Where does the writer leave the issue?
Zelleke leaves the issue with a plea to supporters of universal basic income. She wishes that these supporters will “offer an attractive alternative vision of a pluralistic society in which all citizens have a guaranteed and inalienable minimum of economic, as well as political autonomy” (646). She knows that there is a substantial amount of (misguided) moral baggage embedded in the culture which views poverty as a certain type of pathology that must be stripped away. Zelleke ends reiterating that our libertarian economic sphere and our paternalistic social sphere is the worst of both worlds (646), which is precisely why advocates of an alternate vision must present arguments which appeal even to market fundamentalists.
How does this extend/challenge/complicate your thinking as a researcher?
Methodologically, Zelleke does not get too fancy. Fine by me. She relies on statistical, archival information, figures on Earned Income Tax Credits and so on, and she analyzes the work of prominent scholars who forward certain visions for social policy: Lawrence Mead (Paternalistic), Amy Gutmann and Dennis Thompson (Civil Republican), and Andre Gorz (Socialist). She notes where certain thinkers break with the mainstream; for example she writes, “Here, Gorz differed markedly with most American welfare theorists...” (642).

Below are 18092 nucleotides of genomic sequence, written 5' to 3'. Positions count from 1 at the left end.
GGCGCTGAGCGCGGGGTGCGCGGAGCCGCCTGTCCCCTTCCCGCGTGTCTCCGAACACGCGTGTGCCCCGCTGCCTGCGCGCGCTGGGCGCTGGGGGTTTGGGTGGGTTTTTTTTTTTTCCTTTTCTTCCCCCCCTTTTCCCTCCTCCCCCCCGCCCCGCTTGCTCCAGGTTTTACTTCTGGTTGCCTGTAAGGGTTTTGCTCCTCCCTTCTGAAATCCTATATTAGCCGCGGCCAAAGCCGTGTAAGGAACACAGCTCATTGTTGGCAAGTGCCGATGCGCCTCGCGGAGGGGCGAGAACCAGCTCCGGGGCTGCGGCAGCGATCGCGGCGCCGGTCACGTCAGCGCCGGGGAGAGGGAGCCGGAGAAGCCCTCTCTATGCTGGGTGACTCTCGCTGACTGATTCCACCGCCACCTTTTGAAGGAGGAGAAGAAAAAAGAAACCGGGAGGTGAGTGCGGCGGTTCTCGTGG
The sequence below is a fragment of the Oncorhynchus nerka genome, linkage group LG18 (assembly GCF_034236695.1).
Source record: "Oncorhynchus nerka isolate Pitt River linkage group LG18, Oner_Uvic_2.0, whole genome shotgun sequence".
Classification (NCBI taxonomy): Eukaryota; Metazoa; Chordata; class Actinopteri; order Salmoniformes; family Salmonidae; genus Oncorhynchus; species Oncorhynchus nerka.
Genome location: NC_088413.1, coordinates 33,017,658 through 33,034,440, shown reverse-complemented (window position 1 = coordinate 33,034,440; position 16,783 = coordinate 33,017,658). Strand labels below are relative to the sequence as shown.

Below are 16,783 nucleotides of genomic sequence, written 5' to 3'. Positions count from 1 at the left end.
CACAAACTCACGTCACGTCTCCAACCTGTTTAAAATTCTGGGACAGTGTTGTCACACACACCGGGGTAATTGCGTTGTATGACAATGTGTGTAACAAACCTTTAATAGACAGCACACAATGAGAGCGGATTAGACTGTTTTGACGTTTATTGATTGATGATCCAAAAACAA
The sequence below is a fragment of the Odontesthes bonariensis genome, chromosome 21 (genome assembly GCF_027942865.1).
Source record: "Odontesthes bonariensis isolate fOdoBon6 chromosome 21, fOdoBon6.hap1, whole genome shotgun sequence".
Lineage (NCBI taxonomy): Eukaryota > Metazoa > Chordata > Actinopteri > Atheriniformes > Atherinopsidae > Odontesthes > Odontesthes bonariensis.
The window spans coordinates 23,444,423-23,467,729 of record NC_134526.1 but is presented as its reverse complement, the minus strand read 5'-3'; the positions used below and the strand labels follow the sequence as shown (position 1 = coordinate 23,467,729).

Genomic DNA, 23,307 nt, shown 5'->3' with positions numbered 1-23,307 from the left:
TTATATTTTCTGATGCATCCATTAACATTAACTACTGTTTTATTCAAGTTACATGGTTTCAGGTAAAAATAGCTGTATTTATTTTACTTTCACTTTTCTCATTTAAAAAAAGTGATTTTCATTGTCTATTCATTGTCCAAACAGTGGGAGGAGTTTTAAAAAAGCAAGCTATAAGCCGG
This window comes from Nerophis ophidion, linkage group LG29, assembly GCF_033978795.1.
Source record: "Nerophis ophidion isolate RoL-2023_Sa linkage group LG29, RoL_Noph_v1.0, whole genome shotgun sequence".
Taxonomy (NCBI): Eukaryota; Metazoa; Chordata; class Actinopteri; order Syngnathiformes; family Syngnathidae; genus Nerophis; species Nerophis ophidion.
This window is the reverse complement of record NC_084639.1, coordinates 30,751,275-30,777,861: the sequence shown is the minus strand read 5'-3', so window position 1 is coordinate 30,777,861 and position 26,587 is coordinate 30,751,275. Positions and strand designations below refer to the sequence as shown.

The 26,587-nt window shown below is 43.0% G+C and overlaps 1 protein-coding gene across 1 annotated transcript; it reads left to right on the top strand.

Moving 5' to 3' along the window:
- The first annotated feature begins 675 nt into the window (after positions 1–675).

One area I wrestled with as a researcher is in her framing of basic income as a good to be achieved through and due to the capitalist system. This recognition of the good of capitalism - giving the devil his due, one (I) might say - shapes and frames her whole argument in favor of universal basic income. Zelleke articulates clearly that adopting her argument for basic income requires one “[overcome] leftist distaste for the institution of the market” (644). I thought, “But my distaste for the market is so strong!” As a researcher, I’m not ready to give the devil his due, so to speak, as Zelleke does when she writes, “To be sure, libertarian capitalism is a mixed blessing, responsible for so much of the inequality and insecurity the welfare state is designed to mitigate, but responsible also for the surplus that makes a generous welfare state, or basic income, a possibility” (646). Instead of giving the devil (so-called libertarian capitalism) his due, I think we should instead unmask the ways libertarian capitalism is an illusion, as I do in this blog post from 2011. We should illuminate the ways big businesses and the wealthy are actually the primary beneficiaries of welfare, and how we don’t really have a capitalist system -- we have more of a state-bureaucratic-capitalist system with heavy state subsidies, protections, and research & development for big business. With that being said, I also recognize that not everyone will be persuaded by that tack. Zelleke’s rhetorical and ideological framing of her scholarship may work better to persuade certain market-oriented audiences of the necessity of basic income. Which is why I applaud her methods, even if I am not ready to adopt them myself.
U.S. Basic Income Guarantee Network Board Member Allan Sheahen discusses the guaranteed income bill with Mark Crumpton on Bloomberg Television's "Bottom Line."